Gilding/ Lizz Huerta

There’s a pencil drawing of exaggerated labia on the portable potty wall. I edit it with my permanent marker, happy the shit truck came early and there is no stalagmite of feces in the hole beneath me. I make an orchid, the beckoning lips perfect, then a bee with a trail of dots swirling out from the stinger. Everyone will know I did it. I’m the only woman on the the remodel, save for when the interior designers show up and start with their fabulous, fabulous. Back inside, I don headphones, Galeano on audiobook, and open another packet of leaf. I got kicked out of the Society of Gilders for throat punching a perv at the last conference, but my card lies and says I’m still a member.

Juan-Feo comes in, leans against the frame. He watches whenever he has a break. Sometimes he invents a break. He’s fascinated by the thinner-than-paper sheets, their fragility, how I use tweezers and a small brush to smooth the leaf on primed surface. I’m on my ladder gilding the crown molding of a meditation room. The plaster shells and fleur de lis come alive beneath my mastery. Juan-Feo once told me about the altars in the Guate church of his childhood. He swore they were made of solid gold. He has been failed and failed. I can tell by his posture there’s an ask in him, that he needs saving later and I’m his only option.

Juan-Feo wears his name with no explanations, his face is enough. He assists the foreman. We’ve worked a few jobs together, all in the same gated community for the mega-rich. Our friendship was birthed when I found him wiping his eyes, hiding behind the façade of a custom waterfall. I didn’t say anything, I handed him my ever-present pack of tissue (sometimes the shit truck doesn’t resupply the TP) and sat on an imported rock. He told me the saga. I was disgusted. I offered my help, but he didn’t believe me until I showed up.


I keep a change of clothes in my truck, in my earthquake kit. After work, I change and go to his place. He stays in a backyard guesthouse in exchange for property maintenance for this racehorse-owning motherfucker who is the definition of turgid. Sir has these ideas, this self-hate he dresses up as grit. He gets off on humiliation, which is nobody’s business, except when he makes it theirs. His wife is a stunner by one percent standards: golden, her face tightened, her body kneaded into the mold of rich man’s wife.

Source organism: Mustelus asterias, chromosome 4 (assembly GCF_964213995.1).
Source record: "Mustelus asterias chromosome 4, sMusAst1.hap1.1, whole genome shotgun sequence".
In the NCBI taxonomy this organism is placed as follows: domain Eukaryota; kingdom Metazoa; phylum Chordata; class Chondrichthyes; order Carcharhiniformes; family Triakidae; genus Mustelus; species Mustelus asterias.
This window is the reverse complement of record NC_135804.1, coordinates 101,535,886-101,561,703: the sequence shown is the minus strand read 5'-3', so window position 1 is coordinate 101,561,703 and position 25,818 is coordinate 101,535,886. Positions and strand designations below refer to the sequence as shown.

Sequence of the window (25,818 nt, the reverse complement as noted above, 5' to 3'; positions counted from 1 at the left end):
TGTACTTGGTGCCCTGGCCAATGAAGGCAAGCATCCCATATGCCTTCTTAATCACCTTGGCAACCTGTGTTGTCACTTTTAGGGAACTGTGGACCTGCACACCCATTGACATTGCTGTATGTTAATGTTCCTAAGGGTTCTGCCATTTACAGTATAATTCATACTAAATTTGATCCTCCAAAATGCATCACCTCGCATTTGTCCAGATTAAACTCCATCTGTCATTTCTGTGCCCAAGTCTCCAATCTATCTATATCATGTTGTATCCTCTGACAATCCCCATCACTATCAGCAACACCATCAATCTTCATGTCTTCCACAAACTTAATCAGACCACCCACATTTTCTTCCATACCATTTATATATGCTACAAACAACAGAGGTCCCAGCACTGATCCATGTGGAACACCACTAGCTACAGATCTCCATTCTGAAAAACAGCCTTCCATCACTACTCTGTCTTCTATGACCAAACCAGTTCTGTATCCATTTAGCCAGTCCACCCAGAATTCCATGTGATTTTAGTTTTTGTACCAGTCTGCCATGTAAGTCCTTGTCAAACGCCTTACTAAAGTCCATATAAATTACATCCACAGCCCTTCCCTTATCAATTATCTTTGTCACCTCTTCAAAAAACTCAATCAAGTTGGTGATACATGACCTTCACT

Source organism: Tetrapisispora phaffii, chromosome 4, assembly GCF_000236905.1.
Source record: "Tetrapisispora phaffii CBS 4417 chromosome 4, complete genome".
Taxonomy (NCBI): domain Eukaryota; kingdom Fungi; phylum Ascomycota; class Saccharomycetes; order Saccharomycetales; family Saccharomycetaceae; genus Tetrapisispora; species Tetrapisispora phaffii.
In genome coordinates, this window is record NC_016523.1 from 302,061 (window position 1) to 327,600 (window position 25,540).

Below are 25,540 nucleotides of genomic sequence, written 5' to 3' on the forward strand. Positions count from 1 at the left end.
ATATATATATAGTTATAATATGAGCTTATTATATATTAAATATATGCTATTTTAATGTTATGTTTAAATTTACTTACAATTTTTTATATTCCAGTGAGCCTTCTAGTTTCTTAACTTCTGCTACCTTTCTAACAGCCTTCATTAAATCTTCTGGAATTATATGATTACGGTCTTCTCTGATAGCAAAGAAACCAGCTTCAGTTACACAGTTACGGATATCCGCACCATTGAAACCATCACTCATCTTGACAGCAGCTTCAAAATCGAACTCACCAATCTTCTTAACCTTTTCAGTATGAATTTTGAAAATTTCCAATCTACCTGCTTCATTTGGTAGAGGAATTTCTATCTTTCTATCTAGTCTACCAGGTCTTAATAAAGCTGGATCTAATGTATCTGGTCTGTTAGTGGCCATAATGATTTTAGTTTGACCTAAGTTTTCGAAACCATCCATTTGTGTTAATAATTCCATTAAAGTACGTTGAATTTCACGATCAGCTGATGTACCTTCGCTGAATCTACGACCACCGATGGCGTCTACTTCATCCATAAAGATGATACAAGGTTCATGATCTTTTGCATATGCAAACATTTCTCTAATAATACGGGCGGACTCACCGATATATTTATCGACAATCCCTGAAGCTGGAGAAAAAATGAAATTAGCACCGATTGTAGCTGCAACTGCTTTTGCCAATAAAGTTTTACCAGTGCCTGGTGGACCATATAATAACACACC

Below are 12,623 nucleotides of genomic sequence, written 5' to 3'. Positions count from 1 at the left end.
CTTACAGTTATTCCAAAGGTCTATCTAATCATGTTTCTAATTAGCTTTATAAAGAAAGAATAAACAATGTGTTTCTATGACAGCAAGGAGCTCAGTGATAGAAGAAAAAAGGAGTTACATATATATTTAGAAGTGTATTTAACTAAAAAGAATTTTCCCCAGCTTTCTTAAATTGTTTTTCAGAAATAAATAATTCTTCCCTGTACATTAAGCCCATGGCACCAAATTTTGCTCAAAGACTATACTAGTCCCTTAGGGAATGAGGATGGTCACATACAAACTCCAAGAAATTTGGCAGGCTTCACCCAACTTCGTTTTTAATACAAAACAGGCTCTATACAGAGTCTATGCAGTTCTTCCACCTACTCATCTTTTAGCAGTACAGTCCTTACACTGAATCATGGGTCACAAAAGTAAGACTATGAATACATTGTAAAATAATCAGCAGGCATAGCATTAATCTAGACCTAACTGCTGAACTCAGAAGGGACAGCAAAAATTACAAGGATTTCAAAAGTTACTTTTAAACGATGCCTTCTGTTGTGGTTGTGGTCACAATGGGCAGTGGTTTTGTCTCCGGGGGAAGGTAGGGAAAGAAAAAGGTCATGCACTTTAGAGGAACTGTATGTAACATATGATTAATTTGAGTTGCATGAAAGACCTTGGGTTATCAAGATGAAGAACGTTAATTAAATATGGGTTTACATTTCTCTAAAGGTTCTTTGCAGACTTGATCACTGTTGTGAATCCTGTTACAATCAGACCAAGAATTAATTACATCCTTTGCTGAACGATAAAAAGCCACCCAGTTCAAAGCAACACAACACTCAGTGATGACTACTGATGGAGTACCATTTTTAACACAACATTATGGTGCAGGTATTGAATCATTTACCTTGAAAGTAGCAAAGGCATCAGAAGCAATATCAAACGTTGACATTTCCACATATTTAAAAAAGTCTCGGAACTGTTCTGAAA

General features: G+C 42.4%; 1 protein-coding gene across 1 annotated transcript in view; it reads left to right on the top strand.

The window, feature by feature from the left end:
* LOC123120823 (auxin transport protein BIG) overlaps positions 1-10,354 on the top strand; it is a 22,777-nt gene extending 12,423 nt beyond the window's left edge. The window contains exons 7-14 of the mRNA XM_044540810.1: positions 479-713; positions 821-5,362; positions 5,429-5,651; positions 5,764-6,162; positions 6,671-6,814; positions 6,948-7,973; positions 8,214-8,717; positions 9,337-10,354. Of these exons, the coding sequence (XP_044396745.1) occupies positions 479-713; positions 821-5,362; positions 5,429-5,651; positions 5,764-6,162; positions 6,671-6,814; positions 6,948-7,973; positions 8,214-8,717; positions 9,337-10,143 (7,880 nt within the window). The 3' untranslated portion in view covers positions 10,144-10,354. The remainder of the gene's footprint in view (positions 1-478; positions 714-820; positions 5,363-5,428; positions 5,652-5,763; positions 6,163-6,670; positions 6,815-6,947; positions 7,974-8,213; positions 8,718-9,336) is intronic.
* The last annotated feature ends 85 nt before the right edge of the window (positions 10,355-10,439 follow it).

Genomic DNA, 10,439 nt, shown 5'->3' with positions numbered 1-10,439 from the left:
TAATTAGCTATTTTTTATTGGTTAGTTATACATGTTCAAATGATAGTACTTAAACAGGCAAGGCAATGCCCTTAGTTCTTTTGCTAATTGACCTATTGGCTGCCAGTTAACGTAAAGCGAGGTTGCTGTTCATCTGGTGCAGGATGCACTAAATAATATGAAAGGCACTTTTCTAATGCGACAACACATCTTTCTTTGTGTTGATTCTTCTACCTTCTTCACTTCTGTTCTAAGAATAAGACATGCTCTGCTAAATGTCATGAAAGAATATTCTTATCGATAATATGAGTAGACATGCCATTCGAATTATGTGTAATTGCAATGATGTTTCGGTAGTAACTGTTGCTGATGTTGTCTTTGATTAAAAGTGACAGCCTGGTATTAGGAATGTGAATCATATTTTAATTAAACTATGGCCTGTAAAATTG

Juan-Feo told me he heard them screaming at each other all night, and we know what comes next. If I’m present, the wife escapes her punishment. I speak English, I can’t be deported, I can tell tales. The rich are vicious at scandal, and as much as Sir loves humiliation, he only wants to be on one side of it. If his neighbors heard, he’d move.

I pull up and let myself into the backyard. I’ve chatted up Sir and his wife before, dropping enough language to let them know I’m more than eloquent, I’m self-educated. Not much scarier to a white man than an independent brown woman making direct eye contact, quoting Sun Tsu.

The wife is in the backyard, blushing in a g-string, raspberry areolas puckered under a transparent kimono. She’s directing Juan-Feo, telling him exactly what she wants him to do. Sir is at the window, hard at the window. He doesn’t notice me until I walk past and wave.

“Karen!” Sir is at the French doors, calling Karen back.

Her eyes are red. Relief floods her everything when she sees my approach and she runs into the house. Juan-Feo keeps clipping the bougainvillea. He doesn’t turn but his grip on the clippers lightens.

We split a six, watch the sunset, hear the canyon coyotes start up. The main house is dark, silent. We don’t say much. Juan-Feo won’t move. Living rent-free means his kids go to a better school in Guate, his sons won’t have to join him. He’s going back one day, he promises. He doesn’t want them to come to this place. Never. There is shame, and then there is shame. Juan-Feo shakes his head before every swig, he sighs.

I leave. I’m exhausted, there is work and then there is work. I drive away. The lantern streetlights of the private community illuminate the gold flakes clinging to the wheel, to my knuckles. I pass through the gates. They close hard behind me.




FB144471-9918-4B26-A4E5-0635508D0B69Lizz Huerta is a Mexi-Rican bruja badass who pays her bills by painting wrought iron. Her work has appeared in ZYZZYVA, Lumina, The Portland Review, TIME, and various other publications. She is finishing a short story collection and a fantasy novel.

Follow her on Twitter @lizzhuerta.




Header Image: Creative Commons, Public Domain photo.



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